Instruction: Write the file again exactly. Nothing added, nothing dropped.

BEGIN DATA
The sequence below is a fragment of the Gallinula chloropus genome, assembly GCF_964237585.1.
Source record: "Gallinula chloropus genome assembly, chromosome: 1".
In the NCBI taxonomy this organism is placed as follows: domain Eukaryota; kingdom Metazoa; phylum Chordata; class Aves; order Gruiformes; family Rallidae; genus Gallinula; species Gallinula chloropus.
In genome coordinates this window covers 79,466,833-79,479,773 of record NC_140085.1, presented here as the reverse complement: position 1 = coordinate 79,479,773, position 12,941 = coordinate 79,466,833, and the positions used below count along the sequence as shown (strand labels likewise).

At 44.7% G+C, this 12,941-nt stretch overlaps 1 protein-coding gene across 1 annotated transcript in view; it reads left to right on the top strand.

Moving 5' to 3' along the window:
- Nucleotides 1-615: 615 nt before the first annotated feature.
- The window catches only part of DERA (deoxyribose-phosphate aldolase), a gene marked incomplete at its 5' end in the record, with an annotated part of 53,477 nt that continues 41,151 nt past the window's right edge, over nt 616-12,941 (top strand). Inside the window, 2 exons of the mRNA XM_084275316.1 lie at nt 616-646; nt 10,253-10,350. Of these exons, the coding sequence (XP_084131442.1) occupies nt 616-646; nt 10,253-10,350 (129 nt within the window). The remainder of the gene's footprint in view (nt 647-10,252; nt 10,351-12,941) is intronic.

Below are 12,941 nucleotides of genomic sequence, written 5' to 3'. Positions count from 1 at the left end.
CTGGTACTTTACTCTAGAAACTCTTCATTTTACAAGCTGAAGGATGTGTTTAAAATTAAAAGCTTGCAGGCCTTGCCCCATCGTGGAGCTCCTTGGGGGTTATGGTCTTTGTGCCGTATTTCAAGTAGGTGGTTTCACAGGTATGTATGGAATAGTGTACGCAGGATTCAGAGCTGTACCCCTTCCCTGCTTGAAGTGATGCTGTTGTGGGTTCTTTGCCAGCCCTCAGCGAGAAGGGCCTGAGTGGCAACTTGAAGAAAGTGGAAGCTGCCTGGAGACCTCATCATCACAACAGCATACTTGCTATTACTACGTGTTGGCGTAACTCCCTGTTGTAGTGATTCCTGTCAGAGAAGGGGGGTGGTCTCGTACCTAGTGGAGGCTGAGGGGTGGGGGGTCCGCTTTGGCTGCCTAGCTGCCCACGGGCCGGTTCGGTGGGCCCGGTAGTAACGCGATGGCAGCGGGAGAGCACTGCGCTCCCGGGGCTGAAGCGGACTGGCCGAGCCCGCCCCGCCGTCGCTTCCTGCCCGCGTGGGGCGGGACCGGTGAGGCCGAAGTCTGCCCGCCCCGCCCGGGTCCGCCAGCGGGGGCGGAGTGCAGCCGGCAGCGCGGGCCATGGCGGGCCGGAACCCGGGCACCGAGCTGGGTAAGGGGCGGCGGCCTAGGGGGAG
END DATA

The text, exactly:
The sequence below is a fragment of the Gallinula chloropus genome, assembly GCF_964237585.1.
Source record: "Gallinula chloropus genome assembly, chromosome: 1".
In the NCBI taxonomy this organism is placed as follows: domain Eukaryota; kingdom Metazoa; phylum Chordata; class Aves; order Gruiformes; family Rallidae; genus Gallinula; species Gallinula chloropus.
In genome coordinates this window covers 79,466,833-79,479,773 of record NC_140085.1, presented here as the reverse complement: position 1 = coordinate 79,479,773, position 12,941 = coordinate 79,466,833, and the positions used below count along the sequence as shown (strand labels likewise).

At 44.7% G+C, this 12,941-nt stretch overlaps 1 protein-coding gene across 1 annotated transcript in view; it reads left to right on the top strand.

Moving 5' to 3' along the window:
- Nucleotides 1-615: 615 nt before the first annotated feature.
- The window catches only part of DERA (deoxyribose-phosphate aldolase), a gene marked incomplete at its 5' end in the record, with an annotated part of 53,477 nt that continues 41,151 nt past the window's right edge, over nt 616-12,941 (top strand). Inside the window, 2 exons of the mRNA XM_084275316.1 lie at nt 616-646; nt 10,253-10,350. Of these exons, the coding sequence (XP_084131442.1) occupies nt 616-646; nt 10,253-10,350 (129 nt within the window). The remainder of the gene's footprint in view (nt 647-10,252; nt 10,351-12,941) is intronic.

Below are 12,941 nucleotides of genomic sequence, written 5' to 3'. Positions count from 1 at the left end.
CTGGTACTTTACTCTAGAAACTCTTCATTTTACAAGCTGAAGGATGTGTTTAAAATTAAAAGCTTGCAGGCCTTGCCCCATCGTGGAGCTCCTTGGGGGTTATGGTCTTTGTGCCGTATTTCAAGTAGGTGGTTTCACAGGTATGTATGGAATAGTGTACGCAGGATTCAGAGCTGTACCCCTTCCCTGCTTGAAGTGATGCTGTTGTGGGTTCTTTGCCAGCCCTCAGCGAGAAGGGCCTGAGTGGCAACTTGAAGAAAGTGGAAGCTGCCTGGAGACCTCATCATCACAACAGCATACTTGCTATTACTACGTGTTGGCGTAACTCCCTGTTGTAGTGATTCCTGTCAGAGAAGGGGGGTGGTCTCGTACCTAGTGGAGGCTGAGGGGTGGGGGGTCCGCTTTGGCTGCCTAGCTGCCCACGGGCCGGTTCGGTGGGCCCGGTAGTAACGCGATGGCAGCGGGAGAGCACTGCGCTCCCGGGGCTGAAGCGGACTGGCCGAGCCCGCCCCGCCGTCGCTTCCTGCCCGCGTGGGGCGGGACCGGTGAGGCCGAAGTCTGCCCGCCCCGCCCGGGTCCGCCAGCGGGGGCGGAGTGCAGCCGGCAGCGCGGGCCATGGCGGGCCGGAACCCGGGCACCGAGCTGGGTAAGGGGCGGCGGCCTAGGGGGAG